The Simple Acronym That Will Help You Survive the Stress of the Holidays

B.E.A.T. Holiday Stress = Breathe, Embrace, Accept & Thank

The stress of the holidays can knock us off our center — that invisible place where you feel balanced and composed. The travel, our expectations, family obligations, late nights, parties, and drinking all compound the stress of the season. Sleep becomes erratic, and as year-end deadlines approach, the pressure can lead to an all-out panic.

Where do you begin so you can thrive this holiday season? Instead of it controlling you, let’s turn it around and make it an enjoyable time of year just as any other. Start in your center. Start with your heart-BEAT. It’s the first thing you heard when you were in your mother’s womb. The beat of your heart brings you into the focus of your life rhythm and is the root of our acronym. In fact, all of life, from the smallest single-cellular organism to the largest mammal, has a rhythm, a beat… a frequency.

When we lose touch with this rhythm, this natural ebb and flow, which is linked to our inner wisdom and intuition about how we should behave and interact with the world, then we lose touch with ourselves and our own happiness. This leads to a build-up of stress with no outlet to relieve it.

This is one reason why the holidays can be so stressful for people, especially with a sprinkling of high expectations and family dynamics — all of which take us away from our center.

So let’s B.E.A.T. the holiday stress with these simple steps:

Breathe — The first word in our holiday survival acronym is a reminder to stop and breathe when we are feeling stressed. The breath defines the first moment of life. It is the “prana” — the life force, the chi — the energy that anchors us in the power of our body. The breath connects us to the relaxing part of the autonomic nervous system, known as the parasympathetic branch. By taking deep breaths, we are activating internal counter-measures that increase endorphins (“feel-good” chemical messengers), and lower adrenaline (the “fight-or-flight” substance).

To connect with your breath, do this simple exercise:

1. Start by standing firmly grounded, but softly (not tense) with your knees slightly bent, and arms by your side, shoulders relaxed. Take a few seconds here, simply observing your breath without trying to control it. If you’re at work, consider taking your shoes off to better connect with the ground.

2. Take a deep, four-second breath by relaxing your belly while simultaneously raising your hands overhead in a semicircle, meeting in the center, palms facing each other.

3. Pause at the top for one second, holding your breath.

4. As you exhale over four seconds, bring your hands smoothly down the centerline together, converging in the prayer position over your heart center (right in front of your lower sternum).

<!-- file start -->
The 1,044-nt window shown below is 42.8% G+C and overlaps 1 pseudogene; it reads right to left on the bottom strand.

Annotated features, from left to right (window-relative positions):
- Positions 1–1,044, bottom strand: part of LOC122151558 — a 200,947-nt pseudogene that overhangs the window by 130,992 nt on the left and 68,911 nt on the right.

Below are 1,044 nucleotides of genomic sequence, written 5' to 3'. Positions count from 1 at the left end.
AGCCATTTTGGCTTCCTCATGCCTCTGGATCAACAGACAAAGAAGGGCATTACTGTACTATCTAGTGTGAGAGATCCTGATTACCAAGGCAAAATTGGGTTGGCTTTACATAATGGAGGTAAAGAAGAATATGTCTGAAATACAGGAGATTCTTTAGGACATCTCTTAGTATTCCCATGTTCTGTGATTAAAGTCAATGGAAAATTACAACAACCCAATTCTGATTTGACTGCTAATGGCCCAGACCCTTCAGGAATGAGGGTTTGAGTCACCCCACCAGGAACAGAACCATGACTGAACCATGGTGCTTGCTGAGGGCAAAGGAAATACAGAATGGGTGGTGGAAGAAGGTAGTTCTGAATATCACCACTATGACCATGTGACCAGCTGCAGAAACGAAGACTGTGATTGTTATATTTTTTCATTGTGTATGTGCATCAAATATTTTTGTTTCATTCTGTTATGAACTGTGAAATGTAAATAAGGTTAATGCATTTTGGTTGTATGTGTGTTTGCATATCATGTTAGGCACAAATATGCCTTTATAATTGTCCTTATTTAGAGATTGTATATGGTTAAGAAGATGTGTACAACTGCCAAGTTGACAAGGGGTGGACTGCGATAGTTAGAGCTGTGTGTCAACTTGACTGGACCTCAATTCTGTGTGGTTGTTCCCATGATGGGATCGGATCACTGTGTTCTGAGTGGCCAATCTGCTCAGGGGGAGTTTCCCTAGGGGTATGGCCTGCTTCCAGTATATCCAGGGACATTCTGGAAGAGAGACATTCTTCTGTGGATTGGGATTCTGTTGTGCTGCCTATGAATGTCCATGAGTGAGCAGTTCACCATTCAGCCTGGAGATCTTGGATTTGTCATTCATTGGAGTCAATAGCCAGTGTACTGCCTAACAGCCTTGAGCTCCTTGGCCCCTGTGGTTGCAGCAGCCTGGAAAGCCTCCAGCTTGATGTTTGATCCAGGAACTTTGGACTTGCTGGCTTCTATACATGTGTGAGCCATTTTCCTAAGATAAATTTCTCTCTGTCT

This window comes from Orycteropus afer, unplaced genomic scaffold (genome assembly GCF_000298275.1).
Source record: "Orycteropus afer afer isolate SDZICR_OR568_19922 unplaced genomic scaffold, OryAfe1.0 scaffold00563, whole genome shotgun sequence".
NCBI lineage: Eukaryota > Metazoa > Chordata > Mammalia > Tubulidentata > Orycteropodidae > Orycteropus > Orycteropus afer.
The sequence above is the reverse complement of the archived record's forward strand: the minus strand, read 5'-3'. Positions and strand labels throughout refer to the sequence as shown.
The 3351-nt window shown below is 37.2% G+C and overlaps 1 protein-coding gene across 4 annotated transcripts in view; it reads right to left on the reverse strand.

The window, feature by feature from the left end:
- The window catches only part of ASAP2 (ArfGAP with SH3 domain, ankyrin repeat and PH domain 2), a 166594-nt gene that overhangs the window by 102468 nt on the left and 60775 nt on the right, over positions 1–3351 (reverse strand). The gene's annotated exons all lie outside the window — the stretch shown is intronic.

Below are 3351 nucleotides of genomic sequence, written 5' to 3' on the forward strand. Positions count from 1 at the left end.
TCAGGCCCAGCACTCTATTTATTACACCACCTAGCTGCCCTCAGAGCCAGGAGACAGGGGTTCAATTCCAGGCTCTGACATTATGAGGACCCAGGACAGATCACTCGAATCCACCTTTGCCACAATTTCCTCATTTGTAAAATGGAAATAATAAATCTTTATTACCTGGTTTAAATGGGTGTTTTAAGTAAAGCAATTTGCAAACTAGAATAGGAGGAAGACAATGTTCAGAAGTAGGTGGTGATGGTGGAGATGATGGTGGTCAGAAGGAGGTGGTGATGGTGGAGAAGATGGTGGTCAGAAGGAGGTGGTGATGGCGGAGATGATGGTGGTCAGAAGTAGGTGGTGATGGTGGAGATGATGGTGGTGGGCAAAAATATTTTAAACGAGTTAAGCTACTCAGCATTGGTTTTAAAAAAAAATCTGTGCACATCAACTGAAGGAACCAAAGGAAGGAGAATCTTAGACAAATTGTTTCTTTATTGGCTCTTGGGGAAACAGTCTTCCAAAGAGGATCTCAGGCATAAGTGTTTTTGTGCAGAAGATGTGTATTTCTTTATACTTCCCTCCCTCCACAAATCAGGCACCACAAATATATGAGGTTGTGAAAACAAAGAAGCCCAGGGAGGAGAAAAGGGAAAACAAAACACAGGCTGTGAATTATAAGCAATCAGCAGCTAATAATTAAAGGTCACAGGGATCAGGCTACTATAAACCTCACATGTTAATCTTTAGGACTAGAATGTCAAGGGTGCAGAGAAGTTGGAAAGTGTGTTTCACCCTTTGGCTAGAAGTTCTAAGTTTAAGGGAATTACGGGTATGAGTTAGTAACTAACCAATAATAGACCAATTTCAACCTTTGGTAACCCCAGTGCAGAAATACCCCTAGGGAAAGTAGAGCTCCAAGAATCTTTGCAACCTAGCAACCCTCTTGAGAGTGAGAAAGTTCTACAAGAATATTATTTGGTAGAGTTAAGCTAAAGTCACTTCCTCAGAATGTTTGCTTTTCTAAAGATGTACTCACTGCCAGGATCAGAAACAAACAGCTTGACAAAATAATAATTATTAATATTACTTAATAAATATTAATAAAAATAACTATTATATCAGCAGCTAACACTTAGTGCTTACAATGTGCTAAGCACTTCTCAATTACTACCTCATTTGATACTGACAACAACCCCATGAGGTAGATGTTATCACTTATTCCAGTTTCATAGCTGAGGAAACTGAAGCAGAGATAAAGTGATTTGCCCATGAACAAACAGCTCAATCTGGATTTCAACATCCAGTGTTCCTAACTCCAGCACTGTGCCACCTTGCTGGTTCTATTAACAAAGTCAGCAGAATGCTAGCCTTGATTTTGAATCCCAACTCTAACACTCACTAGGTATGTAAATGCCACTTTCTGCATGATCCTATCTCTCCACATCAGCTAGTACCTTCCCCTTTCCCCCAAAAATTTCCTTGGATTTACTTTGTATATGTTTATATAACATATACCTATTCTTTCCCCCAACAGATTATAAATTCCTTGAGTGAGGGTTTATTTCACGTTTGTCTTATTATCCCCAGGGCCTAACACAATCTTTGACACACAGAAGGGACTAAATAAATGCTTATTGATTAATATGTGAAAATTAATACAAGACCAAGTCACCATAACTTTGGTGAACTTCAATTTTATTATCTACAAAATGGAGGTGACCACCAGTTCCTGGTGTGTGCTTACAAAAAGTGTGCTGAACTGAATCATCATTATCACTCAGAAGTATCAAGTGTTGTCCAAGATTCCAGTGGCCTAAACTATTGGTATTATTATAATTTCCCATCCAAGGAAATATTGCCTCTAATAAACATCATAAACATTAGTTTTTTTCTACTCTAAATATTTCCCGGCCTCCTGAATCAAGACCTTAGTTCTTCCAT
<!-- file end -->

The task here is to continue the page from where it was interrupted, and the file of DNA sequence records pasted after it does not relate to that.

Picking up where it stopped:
5. Pause at the bottom of this breath for one or more seconds, tuning into the peace that it has created in your body.

6. As you begin the next inhale bring the hands back to the neutral position by your sides, then follow the semicircle arch to meet above your head once again, palms facing each other.

7. Repeat the above sequence at least three times.

Embrace — The second word in the acronym is embrace, as in what we do when we hug someone. It means open yourself to everything, including the imperfections of what may be. When we accept everything as good, even when it may be perceived as a nuisance or inconvenience, it makes it easier to accept the things that don’t go our way. The possibility that plans will not go the way you thought they would is very high. Rather than fighting the flow, being flexible enough to love things even when plans seem to go astray, will provide you with the resilience needed to not enter the stress response.

Accept — Acceptance is the third, key element in our holiday survival acronym. One of the hardest things to do is accept others for who they are, how they behave, and for what you cannot control about them. Acceptance is about loving your family and friends as they are, and releasing them from the expectations that can lead to disappointment and conflict. When someone triggers you through old behaviors, remember to stop and breathe first before you react.

Thank (“Give thanks”) — Gratitude is the final, and possibly most important element! During this season of giving and receiving, it is essential to express what you are thankful for. Let go of the focus on what is “wrong,” and look at what is right in your life. This brings you out of negativity and into a positive energy flow. The more you express gratitude for the simplest things in life, the more these will multiply for you. Think of giving the gift of gratitude by visiting www.gratefulpeoples.com.

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